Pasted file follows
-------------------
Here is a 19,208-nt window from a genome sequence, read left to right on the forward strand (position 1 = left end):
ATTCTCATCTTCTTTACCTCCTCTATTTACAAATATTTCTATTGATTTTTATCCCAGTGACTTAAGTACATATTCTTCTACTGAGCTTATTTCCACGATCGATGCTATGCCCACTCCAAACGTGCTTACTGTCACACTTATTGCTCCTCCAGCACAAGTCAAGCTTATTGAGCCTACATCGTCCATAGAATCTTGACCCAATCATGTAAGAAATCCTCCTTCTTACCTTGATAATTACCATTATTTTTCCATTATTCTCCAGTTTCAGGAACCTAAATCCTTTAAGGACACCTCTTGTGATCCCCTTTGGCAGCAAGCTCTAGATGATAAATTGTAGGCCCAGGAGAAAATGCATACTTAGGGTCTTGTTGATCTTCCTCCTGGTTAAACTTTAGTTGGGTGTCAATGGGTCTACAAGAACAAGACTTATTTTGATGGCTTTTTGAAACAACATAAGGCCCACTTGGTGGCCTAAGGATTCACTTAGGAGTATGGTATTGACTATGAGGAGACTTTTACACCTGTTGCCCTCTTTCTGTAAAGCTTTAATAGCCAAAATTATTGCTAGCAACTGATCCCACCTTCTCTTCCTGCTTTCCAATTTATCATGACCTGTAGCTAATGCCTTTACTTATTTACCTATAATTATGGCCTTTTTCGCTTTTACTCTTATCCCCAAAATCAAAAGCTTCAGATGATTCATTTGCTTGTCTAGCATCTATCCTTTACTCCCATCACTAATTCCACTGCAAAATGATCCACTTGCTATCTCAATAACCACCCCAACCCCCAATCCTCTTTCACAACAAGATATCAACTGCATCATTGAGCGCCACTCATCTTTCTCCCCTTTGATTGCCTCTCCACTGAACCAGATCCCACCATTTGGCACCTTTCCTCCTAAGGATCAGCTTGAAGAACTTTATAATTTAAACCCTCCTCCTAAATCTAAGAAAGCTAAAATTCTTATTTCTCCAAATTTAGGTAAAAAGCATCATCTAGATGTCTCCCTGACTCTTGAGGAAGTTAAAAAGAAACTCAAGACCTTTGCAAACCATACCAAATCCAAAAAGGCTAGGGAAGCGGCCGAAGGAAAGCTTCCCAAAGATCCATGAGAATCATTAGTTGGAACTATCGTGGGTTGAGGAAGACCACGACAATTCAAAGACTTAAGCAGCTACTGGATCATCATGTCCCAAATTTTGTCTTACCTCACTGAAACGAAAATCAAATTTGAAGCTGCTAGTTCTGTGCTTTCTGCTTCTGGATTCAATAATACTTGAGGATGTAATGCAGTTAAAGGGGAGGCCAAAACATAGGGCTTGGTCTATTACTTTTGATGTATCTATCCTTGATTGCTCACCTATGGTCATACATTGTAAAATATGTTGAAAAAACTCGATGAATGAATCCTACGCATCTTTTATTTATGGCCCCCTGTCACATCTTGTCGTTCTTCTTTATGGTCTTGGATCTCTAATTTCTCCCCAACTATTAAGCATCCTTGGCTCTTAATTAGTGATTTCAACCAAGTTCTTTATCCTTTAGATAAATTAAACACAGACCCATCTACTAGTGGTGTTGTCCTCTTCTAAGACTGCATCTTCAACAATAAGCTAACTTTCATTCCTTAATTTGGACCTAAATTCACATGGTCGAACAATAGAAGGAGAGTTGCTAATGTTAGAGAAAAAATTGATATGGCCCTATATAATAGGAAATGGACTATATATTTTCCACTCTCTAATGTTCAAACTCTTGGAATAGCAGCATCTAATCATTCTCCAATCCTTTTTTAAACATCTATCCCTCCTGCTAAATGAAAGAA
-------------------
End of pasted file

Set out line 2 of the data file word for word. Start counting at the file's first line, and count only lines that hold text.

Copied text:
ATTCTCATCTTCTTTACCTCCTCTATTTACAAATATTTCTATTGATTTTTATCCCAGTGACTTAAGTACATATTCTTCTACTGAGCTTATTTCCACGATCGATGCTATGCCCACTCCAAACGTGCTTACTGTCACACTTATTGCTCCTCCAGCACAAGTCAAGCTTATTGAGCCTACATCGTCCATAGAATCTTGACCCAATCATGTAAGAAATCCTCCTTCTTACCTTGATAATTACCATTATTTTTCCATTATTCTCCAGTTTCAGGAACCTAAATCCTTTAAGGACACCTCTTGTGATCCCCTTTGGCAGCAAGCTCTAGATGATAAATTGTAGGCCCAGGAGAAAATGCATACTTAGGGTCTTGTTGATCTTCCTCCTGGTTAAACTTTAGTTGGGTGTCAATGGGTCTACAAGAACAAGACTTATTTTGATGGCTTTTTGAAACAACATAAGGCCCACTTGGTGGCCTAAGGATTCACTTAGGAGTATGGTATTGACTATGAGGAGACTTTTACACCTGTTGCCCTCTTTCTGTAAAGCTTTAATAGCCAAAATTATTGCTAGCAACTGATCCCACCTTCTCTTCCTGCTTTCCAATTTATCATGACCTGTAGCTAATGCCTTTACTTATTTACCTATAATTATGGCCTTTTTCGCTTTTACTCTTATCCCCAAAATCAAAAGCTTCAGATGATTCATTTGCTTGTCTAGCATCTATCCTTTACTCCCATCACTAATTCCACTGCAAAATGATCCACTTGCTATCTCAATAACCACCCCAACCCCCAATCCTCTTTCACAACAAGATATCAACTGCATCATTGAGCGCCACTCATCTTTCTCCCCTTTGATTGCCTCTCCACTGAACCAGATCCCACCATTTGGCACCTTTCCTCCTAAGGATCAGCTTGAAGAACTTTATAATTTAAACCCTCCTCCTAAATCTAAGAAAGCTAAAATTCTTATTTCTCCAAATTTAGGTAAAAAGCATCATCTAGATGTCTCCCTGACTCTTGAGGAAGTTAAAAAGAAACTCAAGACCTTTGCAAACCATACCAAATCCAAAAAGGCTAGGGAAGCGGCCGAAGGAAAGCTTCCCAAAGATCCATGAGAATCATTAGTTGGAACTATCGTGGGTTGAGGAAGACCACGACAATTCAAAGACTTAAGCAGCTACTGGATCATCATGTCCCAAATTTTGTCTTACCTCACTGAAACGAAAATCAAATTTGAAGCTGCTAGTTCTGTGCTTTCTGCTTCTGGATTCAATAATACTTGAGGATGTAATGCAGTTAAAGGGGAGGCCAAAACATAGGGCTTGGTCTATTACTTTTGATGTATCTATCCTTGATTGCTCACCTATGGTCATACATTGTAAAATATGTTGAAAAAACTCGATGAATGAATCCTACGCATCTTTTATTTATGGCCCCCTGTCACATCTTGTCGTTCTTCTTTATGGTCTTGGATCTCTAATTTCTCCCCAACTATTAAGCATCCTTGGCTCTTAATTAGTGATTTCAACCAAGTTCTTTATCCTTTAGATAAATTAAACACAGACCCATCTACTAGTGGTGTTGTCCTCTTCTAAGACTGCATCTTCAACAATAAGCTAACTTTCATTCCTTAATTTGGACCTAAATTCACATGGTCGAACAATAGAAGGAGAGTTGCTAATGTTAGAGAAAAAATTGATATGGCCCTATATAATAGGAAATGGACTATATATTTTCCACTCTCTAATGTTCAAACTCTTGGAATAGCAGCATCTAATCATTCTCCAATCCTTTTTTAAACATCTATCCCTCCTGCTAAATGAAAGAA